“Keep networking hard,” said Steven Casper, dean of the Keck Graduate Institute’s School of Applied Life Sciences, as participants attending the ASCB-KGI Biotech West program in Claremont, CA, prepared to present their final projects after a week of lectures, networking events, and engaging discussions.
With generous support from American multinational biotechnology company Biogen, ASCB and KGI brought together 36 participants from July 7–13 to gain insights that will be essential should they choose to pursue careers in bioscience industries. As the attendees learned after sitting through the week’s sessions, besides technical knowledge, it’s all about networking.
Specific successful networking strategies were presented by several speakers. During his workshop, Randy Ribaudo, CEO of training consultancy SciPhD, reviewed the keys to effective communication, leadership, team building, and networking. His workshop was followed by a luncheon talk with a former academician, Andrey Shaw, who is now staff scientist with biotechnology corporation Genentech. And after Shaw, a panel with six participants in diverse careers gave meeting attendees an opportunity to ask speakers exactly how they made their way into their professions.
“Without this course, I never would have met any of these people,” says Zerick Dunbar, entering his third year as a PhD student at Meharry Medical School in Nashville, TN. He was referring both to industry professionals and fellow participants with a shared interest in biotech industry careers. Besides enlarging his network, the course provided a great opportunity for learning about options other than academia, he adds.
Casper’s lecture, “Social Networks, Entrepreneurship, and Career Development,” drove home why social capital and networks matter. Social capital is the ability to appropriate social relationships for economic gain, he said, explaining the ethical nuances of that ability. Casper underscored his message with graphs showing dense network clusters of senior managers and others in major metropolises.
“I really liked the networking aspect” of the program, which provided opportunities to learn both from professionals already in industry and from peers seeking industry jobs, says Katherine Labbé, a postdoc at the University of California, Davis. She also appreciated that the program taught “really concrete” lessons about how to get a job as well as broad business issues “so that we could put ourselves into the context of industry.”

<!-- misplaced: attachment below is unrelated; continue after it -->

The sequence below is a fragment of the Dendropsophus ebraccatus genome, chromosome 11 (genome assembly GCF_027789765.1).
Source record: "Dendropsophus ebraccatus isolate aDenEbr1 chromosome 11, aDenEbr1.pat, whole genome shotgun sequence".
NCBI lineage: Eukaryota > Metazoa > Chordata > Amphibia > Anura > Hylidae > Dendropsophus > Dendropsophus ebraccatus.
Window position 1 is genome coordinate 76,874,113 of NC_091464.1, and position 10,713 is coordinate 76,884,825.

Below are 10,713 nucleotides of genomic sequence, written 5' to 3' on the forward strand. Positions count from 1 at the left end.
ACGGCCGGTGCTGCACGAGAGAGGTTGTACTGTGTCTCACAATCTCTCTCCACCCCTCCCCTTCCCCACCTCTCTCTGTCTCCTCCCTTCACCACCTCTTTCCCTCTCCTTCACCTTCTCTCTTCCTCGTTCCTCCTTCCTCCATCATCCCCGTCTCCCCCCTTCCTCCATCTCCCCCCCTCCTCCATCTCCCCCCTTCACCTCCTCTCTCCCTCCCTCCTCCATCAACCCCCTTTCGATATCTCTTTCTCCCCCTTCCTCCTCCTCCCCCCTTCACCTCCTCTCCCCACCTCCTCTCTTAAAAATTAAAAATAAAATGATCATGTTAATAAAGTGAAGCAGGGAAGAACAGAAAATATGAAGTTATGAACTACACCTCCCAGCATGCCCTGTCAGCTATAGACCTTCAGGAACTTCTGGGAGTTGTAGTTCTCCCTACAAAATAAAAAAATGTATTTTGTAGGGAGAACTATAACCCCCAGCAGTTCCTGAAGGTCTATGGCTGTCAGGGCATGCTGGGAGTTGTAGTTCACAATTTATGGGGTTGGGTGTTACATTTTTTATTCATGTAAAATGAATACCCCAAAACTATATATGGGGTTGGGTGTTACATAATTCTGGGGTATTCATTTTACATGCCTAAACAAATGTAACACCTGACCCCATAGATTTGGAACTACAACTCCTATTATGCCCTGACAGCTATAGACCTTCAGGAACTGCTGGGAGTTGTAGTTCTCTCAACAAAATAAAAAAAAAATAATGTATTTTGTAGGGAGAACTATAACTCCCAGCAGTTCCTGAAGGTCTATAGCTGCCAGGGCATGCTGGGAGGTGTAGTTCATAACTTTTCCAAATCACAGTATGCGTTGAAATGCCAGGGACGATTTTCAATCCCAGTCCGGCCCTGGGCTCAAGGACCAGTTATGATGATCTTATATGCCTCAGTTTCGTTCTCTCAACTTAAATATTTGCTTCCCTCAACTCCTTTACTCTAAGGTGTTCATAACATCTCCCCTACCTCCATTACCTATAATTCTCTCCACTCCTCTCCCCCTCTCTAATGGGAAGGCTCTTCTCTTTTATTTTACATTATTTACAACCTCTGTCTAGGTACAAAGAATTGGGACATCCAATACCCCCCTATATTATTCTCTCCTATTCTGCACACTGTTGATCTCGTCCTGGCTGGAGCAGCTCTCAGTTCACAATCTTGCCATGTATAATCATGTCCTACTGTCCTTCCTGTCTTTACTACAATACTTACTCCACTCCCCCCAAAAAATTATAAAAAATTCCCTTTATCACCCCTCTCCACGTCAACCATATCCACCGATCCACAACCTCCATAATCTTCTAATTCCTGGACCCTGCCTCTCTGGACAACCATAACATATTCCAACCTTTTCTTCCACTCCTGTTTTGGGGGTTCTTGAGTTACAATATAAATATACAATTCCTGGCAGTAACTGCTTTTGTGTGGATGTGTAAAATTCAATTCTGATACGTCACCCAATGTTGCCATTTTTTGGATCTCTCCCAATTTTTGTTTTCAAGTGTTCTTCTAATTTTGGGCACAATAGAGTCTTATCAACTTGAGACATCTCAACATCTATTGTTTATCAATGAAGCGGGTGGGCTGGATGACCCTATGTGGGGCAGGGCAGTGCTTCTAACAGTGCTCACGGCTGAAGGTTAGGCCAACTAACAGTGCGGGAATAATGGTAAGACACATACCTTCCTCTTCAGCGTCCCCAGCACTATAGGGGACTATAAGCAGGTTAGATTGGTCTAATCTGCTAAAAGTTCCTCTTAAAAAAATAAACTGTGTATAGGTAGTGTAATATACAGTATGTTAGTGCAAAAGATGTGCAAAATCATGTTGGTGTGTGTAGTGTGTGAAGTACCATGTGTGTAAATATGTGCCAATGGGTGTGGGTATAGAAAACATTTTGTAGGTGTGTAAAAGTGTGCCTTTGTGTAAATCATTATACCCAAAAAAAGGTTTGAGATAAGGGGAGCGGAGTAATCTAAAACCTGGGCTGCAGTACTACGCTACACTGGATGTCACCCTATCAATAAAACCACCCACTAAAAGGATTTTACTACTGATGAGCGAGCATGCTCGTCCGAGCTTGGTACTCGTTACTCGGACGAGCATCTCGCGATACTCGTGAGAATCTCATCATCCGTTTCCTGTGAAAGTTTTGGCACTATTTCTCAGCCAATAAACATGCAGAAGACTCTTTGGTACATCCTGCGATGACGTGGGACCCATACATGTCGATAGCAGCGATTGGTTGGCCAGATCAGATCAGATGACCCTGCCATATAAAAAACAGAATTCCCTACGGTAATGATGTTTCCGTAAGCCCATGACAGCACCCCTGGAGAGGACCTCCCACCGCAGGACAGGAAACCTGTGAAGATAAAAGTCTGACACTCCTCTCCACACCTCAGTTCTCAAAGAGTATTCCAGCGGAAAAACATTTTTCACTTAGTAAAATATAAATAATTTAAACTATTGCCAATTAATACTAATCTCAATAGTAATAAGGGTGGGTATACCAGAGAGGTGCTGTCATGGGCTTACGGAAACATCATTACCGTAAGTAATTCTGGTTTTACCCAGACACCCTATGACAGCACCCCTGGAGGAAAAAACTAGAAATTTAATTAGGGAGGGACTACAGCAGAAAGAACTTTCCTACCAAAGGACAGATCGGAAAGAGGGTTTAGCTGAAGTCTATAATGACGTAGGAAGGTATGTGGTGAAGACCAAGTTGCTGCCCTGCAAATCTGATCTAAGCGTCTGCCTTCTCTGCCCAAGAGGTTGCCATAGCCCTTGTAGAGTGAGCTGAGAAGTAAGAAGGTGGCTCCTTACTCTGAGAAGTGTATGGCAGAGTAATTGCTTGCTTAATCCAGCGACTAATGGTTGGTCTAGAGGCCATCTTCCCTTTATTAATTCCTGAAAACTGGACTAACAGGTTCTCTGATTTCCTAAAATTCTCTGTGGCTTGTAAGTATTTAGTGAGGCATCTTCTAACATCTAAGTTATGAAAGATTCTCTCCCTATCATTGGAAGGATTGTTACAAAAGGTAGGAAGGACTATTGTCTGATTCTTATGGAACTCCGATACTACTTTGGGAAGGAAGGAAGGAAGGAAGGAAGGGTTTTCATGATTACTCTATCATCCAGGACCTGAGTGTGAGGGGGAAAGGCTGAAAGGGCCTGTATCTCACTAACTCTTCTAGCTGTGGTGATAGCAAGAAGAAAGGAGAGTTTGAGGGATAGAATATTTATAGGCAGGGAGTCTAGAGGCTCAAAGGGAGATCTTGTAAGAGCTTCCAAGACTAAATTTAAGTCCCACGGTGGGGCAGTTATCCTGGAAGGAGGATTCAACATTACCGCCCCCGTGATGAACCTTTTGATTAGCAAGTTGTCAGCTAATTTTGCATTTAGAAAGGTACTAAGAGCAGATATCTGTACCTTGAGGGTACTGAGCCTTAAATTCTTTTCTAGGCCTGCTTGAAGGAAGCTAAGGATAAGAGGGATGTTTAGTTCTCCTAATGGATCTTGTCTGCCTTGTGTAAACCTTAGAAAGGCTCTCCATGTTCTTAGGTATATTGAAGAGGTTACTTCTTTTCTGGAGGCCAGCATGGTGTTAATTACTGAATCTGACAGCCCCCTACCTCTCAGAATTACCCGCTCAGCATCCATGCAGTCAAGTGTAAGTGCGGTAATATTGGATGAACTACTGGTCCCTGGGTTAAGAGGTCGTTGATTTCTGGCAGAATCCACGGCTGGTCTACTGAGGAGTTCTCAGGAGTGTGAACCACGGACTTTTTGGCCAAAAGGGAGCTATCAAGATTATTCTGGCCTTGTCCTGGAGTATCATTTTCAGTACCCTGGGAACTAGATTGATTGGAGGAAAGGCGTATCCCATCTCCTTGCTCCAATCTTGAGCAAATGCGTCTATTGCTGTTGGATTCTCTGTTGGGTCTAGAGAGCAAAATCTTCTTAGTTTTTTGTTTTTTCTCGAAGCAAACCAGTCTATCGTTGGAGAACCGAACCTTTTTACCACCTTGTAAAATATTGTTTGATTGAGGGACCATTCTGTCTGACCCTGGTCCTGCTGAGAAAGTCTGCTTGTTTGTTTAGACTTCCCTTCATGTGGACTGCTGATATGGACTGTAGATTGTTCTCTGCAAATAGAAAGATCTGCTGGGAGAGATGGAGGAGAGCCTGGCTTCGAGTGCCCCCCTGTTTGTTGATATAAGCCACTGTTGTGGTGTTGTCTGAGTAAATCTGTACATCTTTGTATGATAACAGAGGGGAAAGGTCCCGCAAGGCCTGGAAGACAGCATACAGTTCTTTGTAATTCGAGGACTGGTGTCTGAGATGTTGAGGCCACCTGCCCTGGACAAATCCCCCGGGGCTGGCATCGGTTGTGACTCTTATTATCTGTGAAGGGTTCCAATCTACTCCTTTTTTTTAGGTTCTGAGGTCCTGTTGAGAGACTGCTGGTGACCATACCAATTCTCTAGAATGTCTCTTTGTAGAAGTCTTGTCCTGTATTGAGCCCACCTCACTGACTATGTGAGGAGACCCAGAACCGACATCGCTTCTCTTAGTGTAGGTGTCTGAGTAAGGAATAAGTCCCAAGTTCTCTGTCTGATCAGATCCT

For Pooja Bhardwaj—a postdoc at University of California, San Francisco, who also collaborates with a startup company focused on enzymes to block HIV infections—the course will have immediate practical applications. Before coming to the course, “I didn’t understand the business side and what goes into the commercialization of products and product development.” But what she learned “will really help me talk to investors, business people, and entrepreneurs” in the Bay Area’s startup culture, she says. The networking connections she made during the program will be helpful throughout her career, Bhardwaj adds.
A Harvard Business Review study that was part of the course reading exactly captures a key lesson from the course: “Strong personal networks don’t just happen at the watercooler. They have to be carefully constructed.”
About the Author:
David Clarke is a Washington DC-area freelance writer with more than 20 years' experience covering scientific, environmental, and energy topics as a journalist, senior policy advisor, and consultant. He has a B.A. in Technical Writing and an M.A. in Government and Public Policy from Johns Hopkins University, Zanvyl Krieger School of Arts and Sciences.